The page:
Mountain View, CA-based Meebo, the popular web-based IM service, is out raising a $25-$30 million round at a $200-$250 million valuation, reports VentureBeat. That’s up from a previous valuation of $60-$70 million, when it raised $9 million from DFJ last year. As for the current round, the word out of the company is an unsurprising ‘no comment.’ If true, the raise is a bellwether for big, later-stage rounds in the current market environment. Not only is the valuation seen as high, but the service is still seen as service or a product, rather than a solid business. Down at SxSW, I had a chat with co-founder Sandy Jen, and business development director Daniel Bernstein, during which they made the case that Meebo is a real business with real potential for revenue. At the conference, Meebo chat served as the backchannel for all the panels, a demonstration of the company’s strategy to power live interaction and chat in any context:
— Ads Not surprising: the core revenue idea at this point is based around ads. Jen: “The biggest revenue piece right now would be advertising… we have this thing called bubble ads on Meeb.com”. It claims that for every 100 people that log into Meebo, three of them click on an ad. As for ads that are relevant to the actual conversation, Bernstein promised that the company is not about to pull a Beacon: “We’re a lot less grandiose in that regard.” In terms of numbers, the company claims 7.5 million uniques at Meebo.com and another 22 million across the network.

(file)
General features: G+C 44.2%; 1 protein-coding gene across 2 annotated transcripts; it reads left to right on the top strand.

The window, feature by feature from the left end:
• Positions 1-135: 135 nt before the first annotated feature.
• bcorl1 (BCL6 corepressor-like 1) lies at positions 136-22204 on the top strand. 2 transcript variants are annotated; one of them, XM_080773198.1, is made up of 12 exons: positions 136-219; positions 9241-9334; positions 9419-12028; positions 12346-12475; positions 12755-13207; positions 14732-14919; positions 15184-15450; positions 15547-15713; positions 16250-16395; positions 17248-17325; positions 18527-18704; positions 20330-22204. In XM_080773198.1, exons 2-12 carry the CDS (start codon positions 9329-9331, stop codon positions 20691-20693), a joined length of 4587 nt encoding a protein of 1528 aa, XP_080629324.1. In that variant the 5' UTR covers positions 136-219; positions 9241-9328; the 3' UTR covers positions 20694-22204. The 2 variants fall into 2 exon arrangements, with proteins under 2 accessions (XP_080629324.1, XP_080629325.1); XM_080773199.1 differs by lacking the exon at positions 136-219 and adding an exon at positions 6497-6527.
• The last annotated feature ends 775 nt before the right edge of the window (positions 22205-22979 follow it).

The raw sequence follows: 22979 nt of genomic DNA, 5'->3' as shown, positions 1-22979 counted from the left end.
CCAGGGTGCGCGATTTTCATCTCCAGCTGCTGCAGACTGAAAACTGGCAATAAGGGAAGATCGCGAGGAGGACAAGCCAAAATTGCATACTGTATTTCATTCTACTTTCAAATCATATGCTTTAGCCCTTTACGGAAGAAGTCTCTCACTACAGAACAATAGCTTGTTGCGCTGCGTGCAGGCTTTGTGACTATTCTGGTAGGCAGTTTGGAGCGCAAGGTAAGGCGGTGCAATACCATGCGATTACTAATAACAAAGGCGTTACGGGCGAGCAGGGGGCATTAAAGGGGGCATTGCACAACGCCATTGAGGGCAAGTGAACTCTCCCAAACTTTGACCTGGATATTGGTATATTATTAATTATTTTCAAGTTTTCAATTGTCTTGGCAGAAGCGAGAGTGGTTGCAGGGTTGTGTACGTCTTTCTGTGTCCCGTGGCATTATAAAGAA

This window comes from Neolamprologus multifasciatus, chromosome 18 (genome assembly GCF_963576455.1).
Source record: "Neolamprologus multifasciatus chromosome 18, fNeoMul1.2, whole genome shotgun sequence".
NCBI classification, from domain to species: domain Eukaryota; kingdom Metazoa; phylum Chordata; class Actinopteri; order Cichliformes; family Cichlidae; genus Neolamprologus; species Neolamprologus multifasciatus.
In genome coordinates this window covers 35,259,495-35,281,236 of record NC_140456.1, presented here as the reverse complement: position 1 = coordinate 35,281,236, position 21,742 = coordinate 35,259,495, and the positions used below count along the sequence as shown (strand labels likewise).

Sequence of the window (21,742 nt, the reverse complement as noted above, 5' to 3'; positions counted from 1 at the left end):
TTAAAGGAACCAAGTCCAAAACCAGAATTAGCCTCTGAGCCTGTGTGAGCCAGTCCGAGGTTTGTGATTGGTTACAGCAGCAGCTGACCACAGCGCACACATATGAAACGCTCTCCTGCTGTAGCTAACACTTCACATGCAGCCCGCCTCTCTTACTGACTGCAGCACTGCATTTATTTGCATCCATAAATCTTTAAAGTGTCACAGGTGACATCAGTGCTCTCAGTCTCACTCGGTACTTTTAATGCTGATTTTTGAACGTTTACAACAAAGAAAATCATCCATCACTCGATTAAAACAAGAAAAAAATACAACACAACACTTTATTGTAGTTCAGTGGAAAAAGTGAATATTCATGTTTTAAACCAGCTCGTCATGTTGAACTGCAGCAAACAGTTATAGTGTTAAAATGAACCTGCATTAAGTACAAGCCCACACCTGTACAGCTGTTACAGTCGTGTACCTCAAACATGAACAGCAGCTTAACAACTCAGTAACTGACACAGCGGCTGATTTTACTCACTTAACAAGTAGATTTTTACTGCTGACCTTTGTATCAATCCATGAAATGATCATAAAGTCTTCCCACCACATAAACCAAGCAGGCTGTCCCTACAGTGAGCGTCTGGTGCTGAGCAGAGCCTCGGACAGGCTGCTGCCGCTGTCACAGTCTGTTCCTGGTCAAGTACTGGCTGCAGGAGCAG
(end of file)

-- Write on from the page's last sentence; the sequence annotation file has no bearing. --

— Premium services: Another avenue that the company is exploring is digital goods, a la QQ, the Chinese IM based virtual currency. Users, for example, might pay for advanced features: stuff like skins and avatars are the most obvious. Besides paid premium services, there’s also opportunity for sponsorship, according Jen: “You could have sponsorships… like the Coke skin of the day.” But for now, the large bulk will still be advertising.
— B2B: In addition to the core consumer-facing business, the company is helping third parties establish their own chat services. Bernstein: “We basically power consumer facing chat for entertainment media companies…” Currently it has partnerships with VH1, MTV, CBS (NYSE: CBS), Showtime, RockYou, New York Post, GSN and others. Jen: “We’re very narrowly focused… we want to do live interaction well.” That is the real core of the business. Meebo isn’t trying to be a social net or an ad network or anything but a service that can facilitate live chat on its own site and for third parties.
— Endgame: Ultimately, Meebo will argue that it’s not just a product or a feature, but a viable ad-driven business. At least for now, it doesn’t see a sale in its future — or so it will admit publicly.
— iPhone: Unfortunately for Meebo, the iPhone SDK doesn’t allow apps to run in the background, which pretty much kills any chance for a third-party based IM service. Unless the company changes that at some point, iPhone users will still have to go to Meebo.com to user the service.